Pink Floyd’s Nick Mason Has Some Inspiring Drumming Heroes

Some way-out talents...

Nick Mason is perhaps the most underrated aspect of Pink Floyd. During the band’s opening psychedelic phase, he was the time-keeper tasked with making sense of noise enveloping him, developing a new style and approach in the process. As the band evolved, his near-operatic sense of nuance allowed him to propel them to stadium heights, remaining an ever-present in their line-up.

An influential drummer in his own right, Nick Mason has revealed a few of his heroes along the way. Curiously, for someone with an under-stated, non-flashy approach, the genial drummer names wild-child Ginger Baker as a key influence, particularly for his work in Cream.

In his 2004 autobiography, Inside Out: A Personal History of Pink Floyd, Nick Mason revealed the transformative effect impact catching an early show by the power trio had on him: “I wouldn’t be here today if it wasn’t for Ginger Baker.”

“When the curtain opened at the Regent Street Polytechnic in 1966 and there were Ginger, Eric and Jack — I thought, that’s what I’d like to be, and that was it.”

There’s another free-wheeling talent who lit up Nick Mason’s imagination – Mitch Mitchell. Best known for his role in the Jimi Hendrix Experience, the drummer blended jazz virtuosity with a thirst for rock at its most malleable.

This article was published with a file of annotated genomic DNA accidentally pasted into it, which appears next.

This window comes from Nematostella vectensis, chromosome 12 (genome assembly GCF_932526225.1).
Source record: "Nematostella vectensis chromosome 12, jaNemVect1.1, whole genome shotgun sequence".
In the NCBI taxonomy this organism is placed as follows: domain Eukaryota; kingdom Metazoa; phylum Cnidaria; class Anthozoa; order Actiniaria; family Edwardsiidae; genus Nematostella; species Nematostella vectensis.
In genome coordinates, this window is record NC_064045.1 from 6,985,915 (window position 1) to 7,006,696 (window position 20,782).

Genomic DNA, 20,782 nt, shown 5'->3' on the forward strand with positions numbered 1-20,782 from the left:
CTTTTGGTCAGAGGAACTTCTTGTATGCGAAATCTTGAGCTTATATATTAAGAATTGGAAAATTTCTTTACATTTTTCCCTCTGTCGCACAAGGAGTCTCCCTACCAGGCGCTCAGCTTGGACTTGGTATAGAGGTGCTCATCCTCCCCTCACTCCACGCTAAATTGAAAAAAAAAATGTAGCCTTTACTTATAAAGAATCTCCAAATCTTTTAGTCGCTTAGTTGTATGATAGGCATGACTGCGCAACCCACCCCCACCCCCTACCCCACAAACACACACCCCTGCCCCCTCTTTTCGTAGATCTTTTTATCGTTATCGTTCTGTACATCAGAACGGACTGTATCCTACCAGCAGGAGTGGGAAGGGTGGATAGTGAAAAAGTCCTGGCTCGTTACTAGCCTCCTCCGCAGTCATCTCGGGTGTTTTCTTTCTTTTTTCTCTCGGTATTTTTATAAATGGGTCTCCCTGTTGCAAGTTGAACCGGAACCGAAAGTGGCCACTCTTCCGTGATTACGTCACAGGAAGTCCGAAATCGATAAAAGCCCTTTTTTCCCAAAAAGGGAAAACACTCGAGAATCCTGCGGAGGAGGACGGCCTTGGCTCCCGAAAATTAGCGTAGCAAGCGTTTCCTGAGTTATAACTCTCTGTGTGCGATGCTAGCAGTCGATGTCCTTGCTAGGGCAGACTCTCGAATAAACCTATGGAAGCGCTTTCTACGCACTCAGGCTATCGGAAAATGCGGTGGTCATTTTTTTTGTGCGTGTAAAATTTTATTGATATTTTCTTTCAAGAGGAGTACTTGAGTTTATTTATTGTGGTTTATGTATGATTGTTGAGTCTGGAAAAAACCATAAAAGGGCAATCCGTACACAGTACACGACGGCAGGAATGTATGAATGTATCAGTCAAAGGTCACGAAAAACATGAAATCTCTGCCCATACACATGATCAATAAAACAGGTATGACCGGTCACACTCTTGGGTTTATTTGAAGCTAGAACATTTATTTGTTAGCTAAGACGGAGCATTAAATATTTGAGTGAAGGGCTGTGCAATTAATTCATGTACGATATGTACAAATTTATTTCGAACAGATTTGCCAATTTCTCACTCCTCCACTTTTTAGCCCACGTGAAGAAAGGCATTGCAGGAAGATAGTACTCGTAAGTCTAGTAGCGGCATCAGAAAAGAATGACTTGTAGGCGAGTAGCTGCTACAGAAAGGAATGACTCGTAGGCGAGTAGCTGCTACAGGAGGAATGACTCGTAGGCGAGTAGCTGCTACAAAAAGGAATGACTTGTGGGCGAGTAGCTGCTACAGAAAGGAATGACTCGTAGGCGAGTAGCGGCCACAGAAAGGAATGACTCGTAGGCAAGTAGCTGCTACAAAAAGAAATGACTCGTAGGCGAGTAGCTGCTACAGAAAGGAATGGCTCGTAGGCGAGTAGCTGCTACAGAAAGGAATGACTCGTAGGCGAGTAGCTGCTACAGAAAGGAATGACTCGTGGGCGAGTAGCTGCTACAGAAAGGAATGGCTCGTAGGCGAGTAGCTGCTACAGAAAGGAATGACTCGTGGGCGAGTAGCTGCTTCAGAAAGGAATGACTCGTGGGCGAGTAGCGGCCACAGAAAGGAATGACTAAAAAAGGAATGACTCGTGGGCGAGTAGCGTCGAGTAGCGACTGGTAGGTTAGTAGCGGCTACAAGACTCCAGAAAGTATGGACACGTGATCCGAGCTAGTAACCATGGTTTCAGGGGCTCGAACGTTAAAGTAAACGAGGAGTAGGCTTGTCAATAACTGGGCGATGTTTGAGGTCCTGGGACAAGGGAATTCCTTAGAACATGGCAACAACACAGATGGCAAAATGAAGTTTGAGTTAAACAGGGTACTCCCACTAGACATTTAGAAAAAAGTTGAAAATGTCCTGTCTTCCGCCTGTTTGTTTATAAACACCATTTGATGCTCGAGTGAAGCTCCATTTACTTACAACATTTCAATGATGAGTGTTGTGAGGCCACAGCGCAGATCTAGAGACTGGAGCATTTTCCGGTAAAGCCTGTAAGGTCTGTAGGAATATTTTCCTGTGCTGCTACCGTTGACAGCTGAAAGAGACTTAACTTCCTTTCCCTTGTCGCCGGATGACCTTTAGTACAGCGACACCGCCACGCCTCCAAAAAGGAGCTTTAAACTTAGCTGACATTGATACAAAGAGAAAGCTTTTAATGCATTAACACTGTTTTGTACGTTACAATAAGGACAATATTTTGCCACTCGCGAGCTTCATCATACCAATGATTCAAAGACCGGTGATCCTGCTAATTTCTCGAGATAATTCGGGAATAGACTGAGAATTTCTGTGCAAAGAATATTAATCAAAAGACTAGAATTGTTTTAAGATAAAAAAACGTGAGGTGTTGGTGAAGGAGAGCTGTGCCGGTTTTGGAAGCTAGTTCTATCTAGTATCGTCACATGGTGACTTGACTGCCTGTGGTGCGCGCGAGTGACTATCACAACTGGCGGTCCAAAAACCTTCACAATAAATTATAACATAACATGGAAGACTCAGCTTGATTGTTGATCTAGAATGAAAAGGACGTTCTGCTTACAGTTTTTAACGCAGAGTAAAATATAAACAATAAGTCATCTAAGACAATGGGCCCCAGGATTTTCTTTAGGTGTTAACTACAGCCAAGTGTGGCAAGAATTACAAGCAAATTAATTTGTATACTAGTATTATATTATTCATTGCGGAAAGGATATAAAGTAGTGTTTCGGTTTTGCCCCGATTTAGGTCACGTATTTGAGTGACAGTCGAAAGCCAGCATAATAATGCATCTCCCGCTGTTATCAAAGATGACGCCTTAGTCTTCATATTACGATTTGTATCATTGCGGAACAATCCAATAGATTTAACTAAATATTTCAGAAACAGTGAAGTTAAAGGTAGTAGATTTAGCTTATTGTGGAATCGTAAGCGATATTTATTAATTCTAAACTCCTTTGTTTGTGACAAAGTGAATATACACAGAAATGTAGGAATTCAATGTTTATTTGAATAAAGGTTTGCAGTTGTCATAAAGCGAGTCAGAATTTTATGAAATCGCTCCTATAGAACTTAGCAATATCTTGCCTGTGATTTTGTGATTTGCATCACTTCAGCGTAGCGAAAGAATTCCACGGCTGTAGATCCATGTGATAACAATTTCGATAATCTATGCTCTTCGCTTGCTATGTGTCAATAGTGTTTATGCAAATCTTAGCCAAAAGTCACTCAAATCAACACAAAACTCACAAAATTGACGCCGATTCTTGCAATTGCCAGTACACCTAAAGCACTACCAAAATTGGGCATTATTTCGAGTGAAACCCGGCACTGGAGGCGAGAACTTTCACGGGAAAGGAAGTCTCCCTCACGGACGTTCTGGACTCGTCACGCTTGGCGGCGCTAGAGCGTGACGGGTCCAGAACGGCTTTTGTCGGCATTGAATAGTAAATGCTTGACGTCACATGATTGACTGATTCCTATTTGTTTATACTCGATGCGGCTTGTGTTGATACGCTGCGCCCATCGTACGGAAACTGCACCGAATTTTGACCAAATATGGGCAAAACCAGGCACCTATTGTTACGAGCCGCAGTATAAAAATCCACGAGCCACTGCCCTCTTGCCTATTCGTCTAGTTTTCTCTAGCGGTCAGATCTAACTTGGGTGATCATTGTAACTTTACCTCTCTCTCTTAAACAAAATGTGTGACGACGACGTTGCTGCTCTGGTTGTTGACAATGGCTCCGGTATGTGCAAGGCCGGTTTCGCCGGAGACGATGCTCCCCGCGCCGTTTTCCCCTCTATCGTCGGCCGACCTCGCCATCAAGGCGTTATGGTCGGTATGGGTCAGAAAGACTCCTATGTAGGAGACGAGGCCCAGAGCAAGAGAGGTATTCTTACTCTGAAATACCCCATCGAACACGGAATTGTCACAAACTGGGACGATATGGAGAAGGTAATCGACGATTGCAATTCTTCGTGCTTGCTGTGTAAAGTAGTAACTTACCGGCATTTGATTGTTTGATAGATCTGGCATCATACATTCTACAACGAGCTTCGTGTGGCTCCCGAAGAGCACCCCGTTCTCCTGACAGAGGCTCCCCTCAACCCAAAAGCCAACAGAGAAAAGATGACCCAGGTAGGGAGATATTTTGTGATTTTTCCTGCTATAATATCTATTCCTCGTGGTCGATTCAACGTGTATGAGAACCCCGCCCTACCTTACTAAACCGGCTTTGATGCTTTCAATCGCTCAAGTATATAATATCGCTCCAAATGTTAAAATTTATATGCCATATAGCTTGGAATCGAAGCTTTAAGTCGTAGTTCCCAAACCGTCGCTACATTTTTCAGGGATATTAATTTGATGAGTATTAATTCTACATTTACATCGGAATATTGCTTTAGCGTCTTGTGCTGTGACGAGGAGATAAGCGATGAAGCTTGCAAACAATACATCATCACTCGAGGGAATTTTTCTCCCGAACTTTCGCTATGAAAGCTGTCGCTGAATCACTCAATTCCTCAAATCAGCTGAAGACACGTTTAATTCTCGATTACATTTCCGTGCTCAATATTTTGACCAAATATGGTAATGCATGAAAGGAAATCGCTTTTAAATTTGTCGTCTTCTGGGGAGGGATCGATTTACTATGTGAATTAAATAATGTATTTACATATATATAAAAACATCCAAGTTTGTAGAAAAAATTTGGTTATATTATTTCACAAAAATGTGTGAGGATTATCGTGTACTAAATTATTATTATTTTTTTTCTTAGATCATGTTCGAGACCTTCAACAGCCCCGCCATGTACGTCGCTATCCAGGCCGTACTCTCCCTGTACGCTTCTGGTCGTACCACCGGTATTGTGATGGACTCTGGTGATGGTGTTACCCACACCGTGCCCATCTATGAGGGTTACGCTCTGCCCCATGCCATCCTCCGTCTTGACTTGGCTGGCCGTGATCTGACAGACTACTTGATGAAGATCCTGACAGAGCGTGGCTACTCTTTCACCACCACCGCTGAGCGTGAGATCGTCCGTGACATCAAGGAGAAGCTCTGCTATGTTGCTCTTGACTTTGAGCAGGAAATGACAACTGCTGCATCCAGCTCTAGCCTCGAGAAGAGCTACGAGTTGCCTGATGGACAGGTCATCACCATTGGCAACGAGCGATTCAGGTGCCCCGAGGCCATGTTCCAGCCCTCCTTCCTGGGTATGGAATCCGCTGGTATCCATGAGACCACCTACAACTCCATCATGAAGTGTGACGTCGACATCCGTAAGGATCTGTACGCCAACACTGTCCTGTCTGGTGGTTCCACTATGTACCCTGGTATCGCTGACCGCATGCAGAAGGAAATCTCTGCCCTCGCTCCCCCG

When speaking to Music Radar in 2010, Mason revealed his favourite drummers, saying of Mitch Mitchell: “there’s no else like him”.

“In terms of style and rock drummers I like, it was Mitch Mitchell. Whether it’s behind the beat or not, it’s so lazy, but it worked perfectly under Jimi and that slightly jazzy thing. There’s no one else like him.”

Still performing with Nick Mason’s Saucerful Of Secrets, the prog hero remains a drumming legend. CLASH spoke to him about the longevity of his career, and he commented: “

I’m quite fond of saying that if you haven’t grown out of showing off by the time you’re 70 you’re probably never going to grow out of it. Most people are in rock ‘n’ roll because they’re performers, or they love performing. If you really want to make money you’re better off becoming a hedge fund manager.”

Related: Rock & Rules – Nick Mason Interviewed

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